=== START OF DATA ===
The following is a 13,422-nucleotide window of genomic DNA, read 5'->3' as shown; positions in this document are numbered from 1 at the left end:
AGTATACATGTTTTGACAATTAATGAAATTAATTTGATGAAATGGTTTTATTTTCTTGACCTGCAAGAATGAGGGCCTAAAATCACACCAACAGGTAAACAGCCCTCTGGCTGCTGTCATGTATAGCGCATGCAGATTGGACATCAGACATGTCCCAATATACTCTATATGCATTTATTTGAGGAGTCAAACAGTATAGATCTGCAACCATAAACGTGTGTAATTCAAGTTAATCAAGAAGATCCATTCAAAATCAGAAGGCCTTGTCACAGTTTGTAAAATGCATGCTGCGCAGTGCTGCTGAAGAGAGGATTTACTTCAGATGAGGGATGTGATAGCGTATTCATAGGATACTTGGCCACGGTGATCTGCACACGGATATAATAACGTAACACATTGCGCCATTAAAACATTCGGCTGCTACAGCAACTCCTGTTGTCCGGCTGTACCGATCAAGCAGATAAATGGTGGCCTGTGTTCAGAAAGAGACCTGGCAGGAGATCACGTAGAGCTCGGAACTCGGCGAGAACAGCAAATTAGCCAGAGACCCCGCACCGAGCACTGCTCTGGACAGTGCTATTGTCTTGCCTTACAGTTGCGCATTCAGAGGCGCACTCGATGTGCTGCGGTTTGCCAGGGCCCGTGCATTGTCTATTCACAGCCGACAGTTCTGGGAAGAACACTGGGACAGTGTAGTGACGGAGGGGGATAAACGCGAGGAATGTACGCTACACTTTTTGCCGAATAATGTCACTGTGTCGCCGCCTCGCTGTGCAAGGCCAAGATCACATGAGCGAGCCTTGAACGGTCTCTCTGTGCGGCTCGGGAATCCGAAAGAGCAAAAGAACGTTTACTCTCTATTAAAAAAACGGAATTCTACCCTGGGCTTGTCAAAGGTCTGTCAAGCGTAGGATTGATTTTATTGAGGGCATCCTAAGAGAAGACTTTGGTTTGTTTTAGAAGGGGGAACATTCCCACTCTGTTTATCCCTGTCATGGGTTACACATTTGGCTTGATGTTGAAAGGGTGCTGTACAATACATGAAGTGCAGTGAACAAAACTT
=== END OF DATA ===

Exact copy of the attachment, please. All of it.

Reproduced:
The following is a 13,422-nucleotide window of genomic DNA, read 5'->3' as shown; positions in this document are numbered from 1 at the left end:
AGTATACATGTTTTGACAATTAATGAAATTAATTTGATGAAATGGTTTTATTTTCTTGACCTGCAAGAATGAGGGCCTAAAATCACACCAACAGGTAAACAGCCCTCTGGCTGCTGTCATGTATAGCGCATGCAGATTGGACATCAGACATGTCCCAATATACTCTATATGCATTTATTTGAGGAGTCAAACAGTATAGATCTGCAACCATAAACGTGTGTAATTCAAGTTAATCAAGAAGATCCATTCAAAATCAGAAGGCCTTGTCACAGTTTGTAAAATGCATGCTGCGCAGTGCTGCTGAAGAGAGGATTTACTTCAGATGAGGGATGTGATAGCGTATTCATAGGATACTTGGCCACGGTGATCTGCACACGGATATAATAACGTAACACATTGCGCCATTAAAACATTCGGCTGCTACAGCAACTCCTGTTGTCCGGCTGTACCGATCAAGCAGATAAATGGTGGCCTGTGTTCAGAAAGAGACCTGGCAGGAGATCACGTAGAGCTCGGAACTCGGCGAGAACAGCAAATTAGCCAGAGACCCCGCACCGAGCACTGCTCTGGACAGTGCTATTGTCTTGCCTTACAGTTGCGCATTCAGAGGCGCACTCGATGTGCTGCGGTTTGCCAGGGCCCGTGCATTGTCTATTCACAGCCGACAGTTCTGGGAAGAACACTGGGACAGTGTAGTGACGGAGGGGGATAAACGCGAGGAATGTACGCTACACTTTTTGCCGAATAATGTCACTGTGTCGCCGCCTCGCTGTGCAAGGCCAAGATCACATGAGCGAGCCTTGAACGGTCTCTCTGTGCGGCTCGGGAATCCGAAAGAGCAAAAGAACGTTTACTCTCTATTAAAAAAACGGAATTCTACCCTGGGCTTGTCAAAGGTCTGTCAAGCGTAGGATTGATTTTATTGAGGGCATCCTAAGAGAAGACTTTGGTTTGTTTTAGAAGGGGGAACATTCCCACTCTGTTTATCCCTGTCATGGGTTACACATTTGGCTTGATGTTGAAAGGGTGCTGTACAATACATGAAGTGCAGTGAACAAAACTT